So there you are, stung by the rejection you were hoping would bring you fruit instead.
There are now only two things for you to do: revise that pitch, and then pitch and pitch and pitch again. In my first freelance incarnation, I would simply give up after a single rejection.
Now, most of my failed pitches have become successful, eventually. One pitch took me a year to place, and others have gone through as many as a dozen rejections. Every time I’m rejected, I tweak a pitch a little more. Especially persist in those pitches that are important to you; sometimes it’s just the right idea at the wrong time. But times change.
5. Trust an Editor’s Invitation.
When an editor says “Please pitch me again,” they mean it; they’re not just being nice.
Don’t hesitate; pitch again. You now have a direct line to someone who’s interested in your work, and likes what they’ve seen.
Don’t live in the vacuum of your own mind. Perhaps the biggest lesson I learned in my freelance two-fer is that collaboration with other freelancers is better for all involved.
Of course, it has to go both ways: you can’t just be a taker and must be wiling to share your tips and resources, too. Social media now offers nearly unlimited forms of such groups that you can join, or create one of your own. I belong to several that have been invaluable not just for practical tips and editor contacts, but for moral support and commiseration.
7. Don’t Play it Safe.
My biggest mistake in the first half of my freelance career was always playing it safe. If you don’t pitch the big leagues because your imposter syndrome is louder than your confidence, you’ll never crack that market or make more money.
Many of my biggest successes have come from acting “as if” I’m good enough and going for it, rising to the occasion (yes, often through sweat, tears, and excessive coffee). Often times this means I do research in advance, secure interviews before I have an assignment, and anything that will make me sound like I know my stuff when it comes time to pitch. Here’s how to overcome imposter syndrome as a freelancer.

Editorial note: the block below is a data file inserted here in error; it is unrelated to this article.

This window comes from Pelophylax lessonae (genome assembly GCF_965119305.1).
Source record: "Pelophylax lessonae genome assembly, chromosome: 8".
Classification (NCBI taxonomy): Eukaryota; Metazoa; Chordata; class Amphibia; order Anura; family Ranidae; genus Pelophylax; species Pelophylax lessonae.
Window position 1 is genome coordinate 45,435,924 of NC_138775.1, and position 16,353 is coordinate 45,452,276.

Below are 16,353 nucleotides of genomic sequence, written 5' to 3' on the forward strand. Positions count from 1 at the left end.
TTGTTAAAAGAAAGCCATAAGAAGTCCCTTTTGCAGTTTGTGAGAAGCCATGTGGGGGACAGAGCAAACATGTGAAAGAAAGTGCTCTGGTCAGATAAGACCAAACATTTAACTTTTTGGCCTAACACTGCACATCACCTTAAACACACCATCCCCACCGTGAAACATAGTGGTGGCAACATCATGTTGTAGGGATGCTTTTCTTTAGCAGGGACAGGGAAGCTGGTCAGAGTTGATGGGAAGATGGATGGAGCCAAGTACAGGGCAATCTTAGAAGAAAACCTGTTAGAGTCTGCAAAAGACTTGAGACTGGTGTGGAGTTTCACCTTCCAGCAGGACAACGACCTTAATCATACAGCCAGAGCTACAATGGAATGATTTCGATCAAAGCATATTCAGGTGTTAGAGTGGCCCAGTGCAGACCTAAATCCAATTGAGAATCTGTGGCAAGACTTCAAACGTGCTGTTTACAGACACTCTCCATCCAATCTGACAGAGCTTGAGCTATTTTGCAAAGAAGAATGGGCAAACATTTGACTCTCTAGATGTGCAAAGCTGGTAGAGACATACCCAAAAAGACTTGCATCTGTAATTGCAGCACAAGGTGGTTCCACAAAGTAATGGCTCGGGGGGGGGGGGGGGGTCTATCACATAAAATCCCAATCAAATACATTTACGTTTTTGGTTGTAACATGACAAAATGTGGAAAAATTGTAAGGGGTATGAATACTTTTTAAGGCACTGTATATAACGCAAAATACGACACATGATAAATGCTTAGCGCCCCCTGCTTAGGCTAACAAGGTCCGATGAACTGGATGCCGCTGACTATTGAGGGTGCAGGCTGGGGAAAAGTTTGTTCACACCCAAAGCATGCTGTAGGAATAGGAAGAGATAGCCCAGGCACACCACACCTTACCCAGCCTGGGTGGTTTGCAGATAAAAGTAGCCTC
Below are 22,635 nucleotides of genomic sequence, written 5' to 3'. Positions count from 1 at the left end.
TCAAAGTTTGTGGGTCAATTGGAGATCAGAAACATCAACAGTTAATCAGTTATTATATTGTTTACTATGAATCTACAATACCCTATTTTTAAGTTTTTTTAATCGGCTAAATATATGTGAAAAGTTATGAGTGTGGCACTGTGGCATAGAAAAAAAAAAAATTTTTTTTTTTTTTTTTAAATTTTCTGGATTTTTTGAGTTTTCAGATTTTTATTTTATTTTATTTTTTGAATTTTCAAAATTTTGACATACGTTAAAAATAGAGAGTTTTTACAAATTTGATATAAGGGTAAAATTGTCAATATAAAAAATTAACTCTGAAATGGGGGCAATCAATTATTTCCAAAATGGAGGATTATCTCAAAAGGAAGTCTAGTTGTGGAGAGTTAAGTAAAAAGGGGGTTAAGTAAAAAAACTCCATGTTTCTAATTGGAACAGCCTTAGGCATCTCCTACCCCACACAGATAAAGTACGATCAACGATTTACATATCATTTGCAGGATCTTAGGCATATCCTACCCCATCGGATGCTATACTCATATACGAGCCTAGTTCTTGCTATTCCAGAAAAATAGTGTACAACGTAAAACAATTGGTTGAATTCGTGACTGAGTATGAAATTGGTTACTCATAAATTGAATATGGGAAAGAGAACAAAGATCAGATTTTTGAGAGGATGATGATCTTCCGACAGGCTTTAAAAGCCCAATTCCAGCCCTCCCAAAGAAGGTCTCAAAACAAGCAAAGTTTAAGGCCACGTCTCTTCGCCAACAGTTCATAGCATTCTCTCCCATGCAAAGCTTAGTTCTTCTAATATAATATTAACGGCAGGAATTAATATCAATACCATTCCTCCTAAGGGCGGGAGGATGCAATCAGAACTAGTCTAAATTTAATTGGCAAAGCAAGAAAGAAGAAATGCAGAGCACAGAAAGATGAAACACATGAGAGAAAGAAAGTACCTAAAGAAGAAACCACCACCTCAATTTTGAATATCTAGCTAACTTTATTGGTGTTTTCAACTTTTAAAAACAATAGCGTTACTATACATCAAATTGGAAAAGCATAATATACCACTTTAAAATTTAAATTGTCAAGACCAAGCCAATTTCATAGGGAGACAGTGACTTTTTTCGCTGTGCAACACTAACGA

8. Ask Questions.
Whenever you have the chance to ask a professional a question about your field, do it.
And rather than a generic question like, “How’d you get so successful,” try for something more specific, like: “What’s some advice you wish you’d been given?” or “What’s a pitfall you wish you knew about sooner?” And if you’re baffled to try and find a particular editor contact or writer’s guidelines, turn to Twitter.
Any publication worth its salt (and plenty others) have a twitter feed, and you can send a direct tweet to an editor; it hasn’t failed me yet.
9. The Best Stories Are About People.
My most commonly failed pitches are those that try to sell an idea or concept, rather than the people behind them.
It doesn’t matter if you’re writing about finance or fitness, there are always people involved, and if not a specific person, the impact of your topic on human lives.
10. Stretch Yourself.
My college degrees are in the arts and humanities, yet somehow, over the past two years, my strongest beat as a freelance writer has become science.
I would never, ever have imagined myself interviewing scientists about neurology and cancer research, yet here I am, and it is both exhilarating and exciting, depending on the day. Every so often, take on a story that feels a little bigger than you’re used to, a little more daring.
If you have a niche, creep out of it. There are benefits to specializing and generalizing, but it’s worth shaking it up. If you’re used to writing only essays, take on a reported piece, or vice versa. Branch out to a new topic because it gets you excited. Take a personal cause and try to find a story in it.
The bottom line is: the freelancers who succeed are the ones that keep getting back up, again and again.